Boyd WilliamWilliam Boyd (born 7 March 1952) is a British novelist and screenwriter resident in London. Boyd was born in Accra, Ghana, and spent his early life in Ghana and Nigeria. He was educated at Gordonstoun school; and then the University of Nice, France, the University of Glasgow, and finally Jesus College, Oxford. Between 1980 and 1983 he was a lecturer in English at St Hilda's College, Oxford, and it was while he was there that his first novel, A Good Man in Africa (1981), was published. He was appointed Commander of the Order of the British Empire in 2005. Although his novels have been short-listed for major prizes, he has never had the same publicity as his contemporaries. Boyd was selected in 1983 as one of the 20 ‘Best of Young British Novelists’ in a promotion run by Granta magazine and the Book Marketing Council. Boyd's novels include: A Good Man in Africa, a study of a disaster-prone British diplomat operating in West Africa, for which he won the Whitbread Book award and Somerset Maugham Award in 1981; An Ice-Cream War, set against the background of the World War I campaigns in colonial East Africa, which won the John Llewellyn Rhys Prize and was nominated for the Booker Prize for Fiction in 1982; Brazzaville Beach, published in 1991, which follows a female scientist researching chimpanzee behaviour in Africa; and Any Human Heart, written in the form of the journals of a fictitious twentieth century British writer, which was long-listed for the Booker Prize in 2002. Restless, the tale of a young woman who discovers that her mother had been recruited as a spy during World War II, was published in 2006 and won the Novel Award in the 2006 Costa Book Awards. Boyd published Waiting for Sunrise: A Novel in early 2012. On 11 April 2012 it was announced that Boyd would write the next James Bond novel. Boyd says the book, Solo, will be set in 1969. Jonathan Cape will publish the book in the UK in the autumn of 2013. Boyd used James Bond creator Ian Fleming as a character in his novel Any Human Heart. Fleming recruits the book's protagonist, Logan Mountstuart, to naval intelligence during World War Two. Boyd has also worked with three of the actors who have portrayed Bond in the film series: Sean Connery, Pierce Brosnan and Daniel Craig. As a screenwriter Boyd has written a number of feature film and television productions. The feature films include: Scoop (1987), adapted from the Evelyn Waugh novel; Stars and Bars (1988), adapted from Boyd's own novel; Mister Johnson (1990), based on the 1939 novel by Joyce Cary; A Good Man in Africa (1994), also adapted from his own novel; and The Trench (1999) which he also directed. He was one of a number of writers who worked on Chaplin (1992). His television screenwriting credits include: Good and Bad at Games (1983), adapted from Boyd's short story about English public school life; Dutch Girls (1985); Armadillo (2001), adapted from his own novel; A Waste of Shame (2005) about Shakespeare; Any Human Heart (2010), adapted from his own novel; and Restless (2012), also adapted from his own novel. In 1998, Boyd published Nat Tate: An American Artist 1928-1960, which presents the paintings and tragic biography of a supposed New York-based 1950s abstract expressionist painter named Nat Tate, who actually never existed and was, along with his paintings, a creation of Boyd's. When the book was initially published, it was not revealed that it was a work of fiction, and some were duped by the hoax; it was launched at a lavish party, with excerpts read by David Bowie (who was in on the joke), and a number of prominent members of the art world claimed to remember the artist. It caused quite a stir once the truth was revealed. The name ‘Nat Tate’ is derived from the names of the two leading British art galleries: the National Gallery and the Tate Gallery. Nat Tate also appears in Any Human Heart, also by Boyd, with a wry footnote to the 1998 book. Boyd adapted two Anton Chekhov short stories - A Visit to Friends and My Life (The Story of a Provincial) - to create the play Longing. The play, directed by Nina Raine, stars Jonathan Bailey, Tamsin Greig, Natasha Little, Eve Ponsonby, John Sessions and Catrin Stewart. Boyd, who was theatre critic for the University of Glasgow in the 1970s and has many actor friends, refers to his ambition to write a play as finally getting ‘this monkey off my back.’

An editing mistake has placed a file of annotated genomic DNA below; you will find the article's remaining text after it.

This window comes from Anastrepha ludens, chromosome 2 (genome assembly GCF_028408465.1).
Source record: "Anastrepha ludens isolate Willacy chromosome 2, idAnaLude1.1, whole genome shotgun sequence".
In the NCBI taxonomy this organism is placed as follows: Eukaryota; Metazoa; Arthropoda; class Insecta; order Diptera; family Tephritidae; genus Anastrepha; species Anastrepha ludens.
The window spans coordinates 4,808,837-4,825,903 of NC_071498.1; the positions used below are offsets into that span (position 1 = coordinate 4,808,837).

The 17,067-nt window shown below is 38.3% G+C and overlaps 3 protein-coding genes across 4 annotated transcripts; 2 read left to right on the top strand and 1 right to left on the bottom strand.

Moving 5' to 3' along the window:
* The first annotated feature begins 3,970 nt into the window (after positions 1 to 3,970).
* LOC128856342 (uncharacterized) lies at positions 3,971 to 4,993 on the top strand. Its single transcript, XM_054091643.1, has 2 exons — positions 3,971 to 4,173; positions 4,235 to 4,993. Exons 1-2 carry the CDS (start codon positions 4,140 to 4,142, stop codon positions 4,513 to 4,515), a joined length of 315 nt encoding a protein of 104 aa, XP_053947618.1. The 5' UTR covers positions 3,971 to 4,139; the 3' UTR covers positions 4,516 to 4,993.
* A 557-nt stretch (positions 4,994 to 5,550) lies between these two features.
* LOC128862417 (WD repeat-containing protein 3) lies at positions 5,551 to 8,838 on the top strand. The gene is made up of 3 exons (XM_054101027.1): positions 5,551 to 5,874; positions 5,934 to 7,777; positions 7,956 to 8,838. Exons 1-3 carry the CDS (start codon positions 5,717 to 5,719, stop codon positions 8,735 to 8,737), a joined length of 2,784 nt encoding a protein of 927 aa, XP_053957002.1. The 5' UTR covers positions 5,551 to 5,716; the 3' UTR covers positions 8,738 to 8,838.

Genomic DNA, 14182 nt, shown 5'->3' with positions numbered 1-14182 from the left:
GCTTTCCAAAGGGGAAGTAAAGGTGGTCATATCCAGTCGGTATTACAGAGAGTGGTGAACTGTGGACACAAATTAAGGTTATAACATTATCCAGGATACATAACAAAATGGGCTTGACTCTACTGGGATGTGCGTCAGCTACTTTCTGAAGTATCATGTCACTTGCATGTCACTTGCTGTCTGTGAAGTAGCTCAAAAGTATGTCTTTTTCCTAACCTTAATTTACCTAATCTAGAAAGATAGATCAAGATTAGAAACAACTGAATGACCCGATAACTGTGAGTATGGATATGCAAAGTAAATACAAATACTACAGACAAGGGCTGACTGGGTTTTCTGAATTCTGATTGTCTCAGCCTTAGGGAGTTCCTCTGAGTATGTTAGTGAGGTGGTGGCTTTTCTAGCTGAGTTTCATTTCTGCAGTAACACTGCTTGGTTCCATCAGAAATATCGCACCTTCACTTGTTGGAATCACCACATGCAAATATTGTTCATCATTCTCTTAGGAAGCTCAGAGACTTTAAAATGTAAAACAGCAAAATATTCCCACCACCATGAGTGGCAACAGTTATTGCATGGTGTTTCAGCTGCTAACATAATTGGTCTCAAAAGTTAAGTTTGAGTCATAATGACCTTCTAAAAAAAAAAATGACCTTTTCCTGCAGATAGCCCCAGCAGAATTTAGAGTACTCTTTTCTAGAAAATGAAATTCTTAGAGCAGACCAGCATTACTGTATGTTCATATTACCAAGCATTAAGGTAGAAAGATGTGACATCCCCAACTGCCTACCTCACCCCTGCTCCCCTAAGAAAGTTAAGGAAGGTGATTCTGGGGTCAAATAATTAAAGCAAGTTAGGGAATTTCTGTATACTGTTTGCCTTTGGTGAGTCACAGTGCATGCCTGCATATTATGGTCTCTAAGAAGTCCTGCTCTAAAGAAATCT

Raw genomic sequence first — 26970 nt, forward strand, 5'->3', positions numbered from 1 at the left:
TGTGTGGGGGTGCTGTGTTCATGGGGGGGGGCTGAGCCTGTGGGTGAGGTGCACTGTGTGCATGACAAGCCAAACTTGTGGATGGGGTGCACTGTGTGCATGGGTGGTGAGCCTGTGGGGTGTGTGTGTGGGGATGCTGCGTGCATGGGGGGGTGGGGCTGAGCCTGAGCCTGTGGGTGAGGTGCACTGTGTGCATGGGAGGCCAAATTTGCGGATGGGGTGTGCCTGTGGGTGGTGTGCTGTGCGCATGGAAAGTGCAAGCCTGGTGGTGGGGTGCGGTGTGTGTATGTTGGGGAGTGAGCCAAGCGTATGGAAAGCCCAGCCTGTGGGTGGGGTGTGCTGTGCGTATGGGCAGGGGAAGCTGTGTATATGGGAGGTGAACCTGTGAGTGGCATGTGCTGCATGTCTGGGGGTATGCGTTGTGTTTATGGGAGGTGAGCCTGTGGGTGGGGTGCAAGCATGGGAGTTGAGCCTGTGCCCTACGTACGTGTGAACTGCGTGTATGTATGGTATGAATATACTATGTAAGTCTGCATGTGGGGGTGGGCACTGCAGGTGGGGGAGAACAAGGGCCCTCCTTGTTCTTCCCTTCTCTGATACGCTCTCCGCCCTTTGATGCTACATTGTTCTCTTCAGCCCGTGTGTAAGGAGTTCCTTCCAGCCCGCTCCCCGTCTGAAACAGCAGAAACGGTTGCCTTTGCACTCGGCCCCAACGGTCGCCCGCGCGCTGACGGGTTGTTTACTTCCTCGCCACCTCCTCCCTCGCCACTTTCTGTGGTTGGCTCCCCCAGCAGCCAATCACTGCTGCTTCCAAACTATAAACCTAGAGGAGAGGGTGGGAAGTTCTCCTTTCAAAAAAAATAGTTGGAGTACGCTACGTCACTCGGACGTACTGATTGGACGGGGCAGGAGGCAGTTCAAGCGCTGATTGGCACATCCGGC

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Love, Anger, Madness: A Haitian Trilogy by Marie Vieux-Chauvet. New York. 2009. Modern Library. Translated From The Haitian French By Rose-Myriam Rejouis & Val Vinokur. Introduction By Edwidge Danticat. 381 pages. Jacket design by Thomas Beck Stvan. 9780679643517. August 2009.